Camellia Sinensis Teahouse’s Guei Fei | Tea Review

by Tea in Spoons

I wasn’t aware there were other bug-bitten oolongs like Oriental Beauty (or Bai Hao). So, I wanted to see how this tea would taste!

Description: “Its amber liquor is velvety and well balanced, with fine notes of spice bread (cinnamon) leading to a soft sweet finish.”

Instructions: 1 teaspoon/3 grams | 95°C | Rinse 5- 10 seconds | 4 – 5 minutes

Review: Oriental Beauty is a well-known Taiwanese oolong because it is commonly bitten by a leafhopper (Jacobiasca formosana). When this happens, the tea plant secretes hormones to defend itself, creating a unique aroma and flavour. So, seeing that the leafhopper is in the vicinity of this tea, I was interested in seeing if it would also have a sweetness to it.

When it comes to brewing recommendations, Camellia Sinensis Teahouse’s website provides gong fu and Western-style brewing suggestions. Since I purchased a sample amount of tea, I had enough to brew gong fu once and the remainder Western style.

The dry leaves were small tightly rolled dark green balls and smelled like fresh cut grass.

Gong Fu Cha Technique

Pre-warmed gaiwan: After warming the gaiwan since it was cold where I live, I added the dry leaves to the vessel. The warmed leaves smelled sweet and caramel.

Quick rinse: Despite the recommendations suggesting it, I forgot to rinse the tea for 5 to 10 seconds.

Infusion 1 (40 seconds): After brewing the tea (and allowing it to brew slightly extra because I forgot to rinse), the pale amber yellow liquor had a nutty, roasted, woody, and caramel smell. The taste was initially like molasses and developed a slight grassy/vegetal undertone.

Infusion 2 (25 seconds): A mild roasted charcoal smell remained and the liquor was slightly darker in colour. The taste started woody and roasted, with a lingering sweetness and dryness at the end of the sip. A green grape taste remained in the mouth. When cooled, the liquor was sweet with a roasted nutty taste. By the second infusion, the leaves had mostly unfurled.

Infusion 3 (35 seconds): The brewed dark amber brown liquor had a roasted, woody, and sweet taste, as well as notes of bread and molasses. When cooled, the liquor had a stronger roasted note. The leaves had fully unfurled.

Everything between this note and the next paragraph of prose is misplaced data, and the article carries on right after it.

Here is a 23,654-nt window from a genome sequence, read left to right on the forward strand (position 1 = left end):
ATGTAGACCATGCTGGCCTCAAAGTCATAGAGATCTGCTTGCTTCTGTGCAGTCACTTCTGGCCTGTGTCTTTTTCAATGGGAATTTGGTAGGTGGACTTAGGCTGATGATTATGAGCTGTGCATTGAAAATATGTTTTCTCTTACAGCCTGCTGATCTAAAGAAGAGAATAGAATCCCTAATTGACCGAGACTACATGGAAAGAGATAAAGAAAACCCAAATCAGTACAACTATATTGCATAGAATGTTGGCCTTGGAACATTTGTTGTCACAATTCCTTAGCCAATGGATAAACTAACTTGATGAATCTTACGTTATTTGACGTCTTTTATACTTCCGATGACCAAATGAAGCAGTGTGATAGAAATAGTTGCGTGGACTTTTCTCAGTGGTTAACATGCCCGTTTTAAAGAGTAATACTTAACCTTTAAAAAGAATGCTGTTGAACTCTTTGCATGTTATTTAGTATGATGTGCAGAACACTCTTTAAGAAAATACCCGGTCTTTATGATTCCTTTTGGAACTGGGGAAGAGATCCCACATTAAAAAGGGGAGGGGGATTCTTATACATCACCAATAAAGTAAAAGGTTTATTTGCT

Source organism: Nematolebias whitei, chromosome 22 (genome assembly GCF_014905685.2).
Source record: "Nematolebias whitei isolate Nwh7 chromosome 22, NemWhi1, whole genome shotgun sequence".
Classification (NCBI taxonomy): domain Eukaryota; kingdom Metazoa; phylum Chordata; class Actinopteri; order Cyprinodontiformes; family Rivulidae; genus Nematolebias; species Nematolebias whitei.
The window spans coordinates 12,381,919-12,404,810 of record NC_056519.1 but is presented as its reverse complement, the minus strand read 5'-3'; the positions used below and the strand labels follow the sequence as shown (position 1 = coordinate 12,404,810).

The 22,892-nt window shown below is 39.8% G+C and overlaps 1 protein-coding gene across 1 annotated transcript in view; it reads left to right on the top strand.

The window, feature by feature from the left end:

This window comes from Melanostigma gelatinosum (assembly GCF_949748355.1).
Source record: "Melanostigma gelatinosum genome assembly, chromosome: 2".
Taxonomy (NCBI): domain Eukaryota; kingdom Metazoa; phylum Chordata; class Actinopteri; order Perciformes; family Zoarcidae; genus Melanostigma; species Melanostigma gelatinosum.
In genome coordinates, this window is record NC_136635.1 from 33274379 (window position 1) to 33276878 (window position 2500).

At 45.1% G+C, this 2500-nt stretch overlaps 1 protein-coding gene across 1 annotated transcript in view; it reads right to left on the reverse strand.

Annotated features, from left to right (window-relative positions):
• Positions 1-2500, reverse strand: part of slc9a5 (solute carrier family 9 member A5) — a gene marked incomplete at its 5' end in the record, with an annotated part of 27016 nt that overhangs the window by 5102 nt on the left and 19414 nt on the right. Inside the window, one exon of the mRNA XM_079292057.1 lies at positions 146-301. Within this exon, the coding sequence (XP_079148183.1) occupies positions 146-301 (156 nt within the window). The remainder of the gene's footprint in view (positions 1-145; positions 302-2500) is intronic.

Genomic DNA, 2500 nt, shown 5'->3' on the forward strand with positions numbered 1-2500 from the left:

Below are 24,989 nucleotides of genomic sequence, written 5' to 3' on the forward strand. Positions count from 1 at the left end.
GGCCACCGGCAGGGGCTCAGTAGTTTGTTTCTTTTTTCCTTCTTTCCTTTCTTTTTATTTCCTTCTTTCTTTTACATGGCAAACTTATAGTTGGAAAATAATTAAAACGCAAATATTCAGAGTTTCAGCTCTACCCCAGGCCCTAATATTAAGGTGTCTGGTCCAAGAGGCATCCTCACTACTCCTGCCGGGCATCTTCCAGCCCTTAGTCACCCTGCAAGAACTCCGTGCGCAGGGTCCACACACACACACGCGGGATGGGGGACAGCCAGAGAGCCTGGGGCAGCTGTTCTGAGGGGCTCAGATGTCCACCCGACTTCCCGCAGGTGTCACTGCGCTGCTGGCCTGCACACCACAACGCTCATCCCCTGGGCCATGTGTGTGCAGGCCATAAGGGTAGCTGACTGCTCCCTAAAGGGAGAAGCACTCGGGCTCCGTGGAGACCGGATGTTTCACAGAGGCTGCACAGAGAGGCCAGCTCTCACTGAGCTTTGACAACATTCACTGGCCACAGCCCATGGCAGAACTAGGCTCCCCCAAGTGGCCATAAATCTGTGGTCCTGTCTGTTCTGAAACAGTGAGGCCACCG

The wet reddish dark olive leaves and steams were fully unfurled and smelled sweet, woody, and roasted.

Teapot Method

Since I had a limited quantity of tea, rather than brewing a temperature in between the recommended steeping times like I typically do, I decided to brew at both extremes to see what flavours would develop. Since I had forgotten to rinse the gong fu session, I made sure to rinse. I normally do not rinse for teapot/mug style sessions.

With the shorter 4 minute steeping time, the liquor smelled like flowers, apple cider, and mildly roasted. The colour was a deep amber-brown colour. Like how it smelled, the tea was sweet and woody with little astringency. When cooled, the sweet apple cider and roasted notes were more pronounced.

For the longer 5 minute steeping session, the liquor also brewed into a dark amber-brown colour. When the tea was hot, the taste was not very noticeable. However, letting it cool slightly, the flavours became more distinct. At first sip, the liquor had a strong apple taste, however, it was quickly overcome by a honey-like sweetness and a faint woody note at the end of the sip. The liquor was more drying but had a syrup texture that coated the mouth. Letting the liquor cool even more allowed for a delicate sweetness that reminded me of red dates and apples but was also more woody and drying at the back of the throat.


While I mentioned, Oriental Beauty, when I looked through my stash, I sadly realized I did not have any on hand to do a comparison. Regardless, this tea was on the delicate side for me. In the past, when a gong fu session brewed was mild tea, normally the teapot/mug brew would have a stronger taste. However, techniques resulted in a similar tasting tea, despite trying to brew the teapot/mug style even with the higher steeping recommendation. If I had to pick a brewing method, I would pick gong fu as it was able to elevate the flavours more.

Despite its delicate nature, the tea was sweet and fruity, which is a common trait of Oriental Beauty. This may be a nice tea for people who enjoyable for people who like a sweet and lighter tea profile or Taiwanese oolongs (3/5 rating).

  • Type: Oolong
  • Origin: Taiwan
  • Caffeine: Unknown
  • Ingredients: Qing Xing Oolong tea
  • Company: Camellia Sinensis Teahouse

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Tea in Spoons is where I share my love of teas through tea reviews, tea travel, tea tips, information, and more. New tea adventure every Thursday!